Economic and Social Justice

Economic and Social Justice (145)

A response to my critics and the case for a guerrilla war within the Eurozone.

When my essay on Greece after the referendum “The Courage of Hopelessness” was republished by In These Times, its title was changed to “How Alexis Tsipras and Syriza Outmaneuvered Angela Merkel and the Eurocrats.” The substance of what I wrote however, was far less optimistic. Yet I have been attacked by many on the Left because I refuse to think of Tsipras’s acceptance of the EU terms as a simple defeat, because I refuse to condemn Tsipras’s “treason.”

Civil-rights pioneer Julian Bond died this week at the age of 75. In 1960, as a student at the historically black Morehouse College in Atlanta, Bond led nonviolent protests against racially segregated facilities like restaurants, movie theaters and parks. He co-founded SNCC, the Student Nonviolent Coordinating Committee, and spent years organizing and registering African-Americans to vote in the Deep South. In 1965, he was elected to the Georgia state Legislature, where legislators blocked him from being sworn in because of his opposition to the war in Vietnam. It took a U.S. Supreme Court decision to get him seated.

I first learned about the history of the “unworthy poor” when I pursued my Master of Social Work degree. I read about the social movements in the early 20th century and how they tended to divide people in need into people whose poverty was outside of their control – for example, widows or orphaned children – who were deemed deserving of help from society; and people whose poverty could be blamed on their own bad decisions or laziness – they were written off as unworthy of assistance, or the unworthy poor. The implication in the history books was that this bias was a thing of the past.

Birthright citizenship is enshrined in the 14th Amendment, but Donald Trump and other candidates are keeping alive the idea that some Americans should not have equal rights at birth.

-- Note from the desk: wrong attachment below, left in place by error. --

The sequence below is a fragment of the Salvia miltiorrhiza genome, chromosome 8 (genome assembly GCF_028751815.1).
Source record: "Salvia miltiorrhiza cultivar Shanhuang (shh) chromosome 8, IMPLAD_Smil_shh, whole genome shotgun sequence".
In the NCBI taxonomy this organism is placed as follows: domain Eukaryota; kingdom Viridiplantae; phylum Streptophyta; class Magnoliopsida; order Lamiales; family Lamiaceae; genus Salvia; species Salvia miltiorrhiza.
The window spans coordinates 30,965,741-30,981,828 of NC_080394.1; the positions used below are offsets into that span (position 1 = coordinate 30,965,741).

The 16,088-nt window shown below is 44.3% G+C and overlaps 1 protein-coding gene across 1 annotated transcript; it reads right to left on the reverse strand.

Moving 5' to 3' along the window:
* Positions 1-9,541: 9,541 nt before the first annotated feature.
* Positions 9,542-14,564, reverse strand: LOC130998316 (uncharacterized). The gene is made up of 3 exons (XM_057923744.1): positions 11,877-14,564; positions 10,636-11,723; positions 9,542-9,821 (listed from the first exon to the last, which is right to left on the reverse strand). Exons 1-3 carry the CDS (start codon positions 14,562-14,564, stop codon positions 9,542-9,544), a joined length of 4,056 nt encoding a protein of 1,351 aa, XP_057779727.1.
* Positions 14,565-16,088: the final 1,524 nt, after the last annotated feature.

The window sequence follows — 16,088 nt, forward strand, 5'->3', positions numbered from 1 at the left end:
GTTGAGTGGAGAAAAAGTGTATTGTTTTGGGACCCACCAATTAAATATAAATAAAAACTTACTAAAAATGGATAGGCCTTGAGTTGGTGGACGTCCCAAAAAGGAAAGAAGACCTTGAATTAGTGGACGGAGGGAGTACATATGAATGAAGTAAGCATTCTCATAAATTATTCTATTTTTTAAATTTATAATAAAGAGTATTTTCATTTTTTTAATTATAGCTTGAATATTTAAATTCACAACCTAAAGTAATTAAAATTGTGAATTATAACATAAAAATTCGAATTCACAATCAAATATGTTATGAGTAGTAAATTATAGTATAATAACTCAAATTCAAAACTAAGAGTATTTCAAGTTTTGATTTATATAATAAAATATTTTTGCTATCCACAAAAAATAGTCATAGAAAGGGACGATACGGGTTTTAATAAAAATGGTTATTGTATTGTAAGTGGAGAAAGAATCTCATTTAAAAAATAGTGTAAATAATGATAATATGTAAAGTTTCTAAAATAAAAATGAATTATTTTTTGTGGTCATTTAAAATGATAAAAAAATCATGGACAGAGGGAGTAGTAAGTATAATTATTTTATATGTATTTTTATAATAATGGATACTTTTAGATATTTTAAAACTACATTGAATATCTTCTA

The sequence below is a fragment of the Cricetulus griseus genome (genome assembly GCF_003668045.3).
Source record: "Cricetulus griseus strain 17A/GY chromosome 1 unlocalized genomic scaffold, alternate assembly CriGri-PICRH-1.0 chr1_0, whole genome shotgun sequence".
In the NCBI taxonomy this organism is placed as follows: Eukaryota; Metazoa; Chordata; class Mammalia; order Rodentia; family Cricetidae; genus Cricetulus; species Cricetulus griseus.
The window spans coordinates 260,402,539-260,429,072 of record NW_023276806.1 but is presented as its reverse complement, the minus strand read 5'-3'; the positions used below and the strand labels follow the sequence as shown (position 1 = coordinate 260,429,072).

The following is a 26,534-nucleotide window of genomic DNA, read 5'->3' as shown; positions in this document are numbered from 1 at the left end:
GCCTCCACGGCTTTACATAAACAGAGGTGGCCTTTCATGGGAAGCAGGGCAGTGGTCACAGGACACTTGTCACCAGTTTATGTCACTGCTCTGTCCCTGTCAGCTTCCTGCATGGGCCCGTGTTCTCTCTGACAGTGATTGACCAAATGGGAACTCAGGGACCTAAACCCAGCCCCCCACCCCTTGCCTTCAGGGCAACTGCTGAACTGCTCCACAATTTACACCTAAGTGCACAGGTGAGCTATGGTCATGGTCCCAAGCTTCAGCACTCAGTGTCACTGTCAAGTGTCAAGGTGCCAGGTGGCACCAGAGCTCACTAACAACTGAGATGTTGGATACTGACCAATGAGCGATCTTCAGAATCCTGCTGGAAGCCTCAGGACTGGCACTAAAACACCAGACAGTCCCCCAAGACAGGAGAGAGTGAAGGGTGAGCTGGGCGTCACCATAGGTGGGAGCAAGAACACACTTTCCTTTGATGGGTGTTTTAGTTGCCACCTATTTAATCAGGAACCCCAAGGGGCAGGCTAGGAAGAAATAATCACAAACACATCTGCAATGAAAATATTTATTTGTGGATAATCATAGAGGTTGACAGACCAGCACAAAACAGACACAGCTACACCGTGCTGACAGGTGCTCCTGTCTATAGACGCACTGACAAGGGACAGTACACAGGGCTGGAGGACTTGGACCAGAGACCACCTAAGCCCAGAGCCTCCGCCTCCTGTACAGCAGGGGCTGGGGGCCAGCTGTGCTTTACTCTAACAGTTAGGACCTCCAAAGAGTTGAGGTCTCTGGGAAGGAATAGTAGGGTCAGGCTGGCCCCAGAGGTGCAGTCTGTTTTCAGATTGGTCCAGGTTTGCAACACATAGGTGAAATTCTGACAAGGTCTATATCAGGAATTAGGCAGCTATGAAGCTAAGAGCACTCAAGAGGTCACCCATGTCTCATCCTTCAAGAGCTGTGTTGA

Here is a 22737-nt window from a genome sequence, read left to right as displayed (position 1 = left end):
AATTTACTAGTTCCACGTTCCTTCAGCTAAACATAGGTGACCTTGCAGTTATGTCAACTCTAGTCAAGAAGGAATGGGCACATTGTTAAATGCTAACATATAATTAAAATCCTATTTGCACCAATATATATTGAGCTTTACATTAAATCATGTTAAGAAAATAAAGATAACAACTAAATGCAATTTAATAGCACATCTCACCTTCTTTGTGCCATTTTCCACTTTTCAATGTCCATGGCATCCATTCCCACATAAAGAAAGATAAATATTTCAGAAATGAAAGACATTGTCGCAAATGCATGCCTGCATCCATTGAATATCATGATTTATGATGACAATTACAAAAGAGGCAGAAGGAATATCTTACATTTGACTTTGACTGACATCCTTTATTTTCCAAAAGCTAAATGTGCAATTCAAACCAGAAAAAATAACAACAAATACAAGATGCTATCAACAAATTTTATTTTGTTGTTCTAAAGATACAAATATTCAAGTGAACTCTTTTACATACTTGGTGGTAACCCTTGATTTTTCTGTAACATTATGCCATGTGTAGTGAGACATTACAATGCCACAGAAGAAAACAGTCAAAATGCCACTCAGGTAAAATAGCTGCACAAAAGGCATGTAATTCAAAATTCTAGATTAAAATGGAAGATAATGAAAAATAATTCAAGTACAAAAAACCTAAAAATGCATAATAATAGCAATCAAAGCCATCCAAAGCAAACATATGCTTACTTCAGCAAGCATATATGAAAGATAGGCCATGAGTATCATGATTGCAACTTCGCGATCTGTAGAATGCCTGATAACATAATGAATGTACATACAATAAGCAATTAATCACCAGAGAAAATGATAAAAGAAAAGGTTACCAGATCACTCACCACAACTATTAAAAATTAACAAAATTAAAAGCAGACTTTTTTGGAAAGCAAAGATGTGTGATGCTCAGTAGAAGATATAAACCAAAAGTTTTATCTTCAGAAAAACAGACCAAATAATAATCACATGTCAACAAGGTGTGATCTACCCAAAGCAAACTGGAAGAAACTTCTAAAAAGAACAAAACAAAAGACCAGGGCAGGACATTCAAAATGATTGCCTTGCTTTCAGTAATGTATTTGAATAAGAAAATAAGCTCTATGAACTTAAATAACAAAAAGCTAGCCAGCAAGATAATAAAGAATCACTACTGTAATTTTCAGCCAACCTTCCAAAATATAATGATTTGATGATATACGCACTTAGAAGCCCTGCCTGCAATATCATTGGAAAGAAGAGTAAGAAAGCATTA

Thursday, 20 August 2015 00:00

The War on Women in Israel

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Sexist laws and institutions threaten all women in Israel, but Arab women are beset from all sides.

In 2009, a couple from the village of Taybeh in central Israel were in the midst of a bitter separation. Their marriage had already dissolved in acrimony, with various legal battles under way, when the husband turned to the Islamic court and sued for arbitration.

Life in a low-wage job — at a restaurant or retail store, for example — has never been easy. You spend hours on your feet and deal with angry customers. And for parents, finding affordable child care can be a struggle.

A recent management trend has made the lives of low-wage workers even more difficult. In an effort to save on labor costs, many employers have made employees' schedules more erratic and less predictable.

Poverty touches all races in Chicago, but it's more visible among blacks and Latinos. Here's why that happens and why it matters.

WASHINGTON—Congressional Progressive Caucus (CPC) Co-Chairs Reps. Raúl M. Grijalva (D-AZ) and Keith Ellison (D-MN) released the following statement celebrating the 80th anniversary of Social Security.

“For 80 years, the promise of Social Security has delivered a secure retirement and vital disability support to countless Americans. This is an investment that we all share, and it ensures that every American is treated with the dignity they deserve after a lifetime of work.

If the people who prepare your lunch deserve a living wage, the people preparing our toddlers for school do too.

Is the most precious thing in your life worth more than a poverty wage?

Activists are pushing for a $15 hourly base wage for preschool teachers and childcare workers. Many are currently college grads earning poverty wages, which have basically stagnated for nearly twenty years. 

Why it’s a mistake for the Federal Reserve to raise interest rates this year.

When the Federal Reserve considers raising interest rates on July 28—and then again every six weeks after—MyAsia Reid, of Philadelphia, will be paying close attention. Despite holding a bachelor’s degree in computer science, completing a series of related internships, and presenting original research across the country, Reid could not find a job in her field and, instead, pieces together a nine-hour-per-week tutoring job and a 20-hour-per-week cosmetology gig. The 25-year-old knows that an interest-rate hike will hurt her chances of finding the kinds of jobs for which she has trained, and earning the wage increase she so desperately needs.

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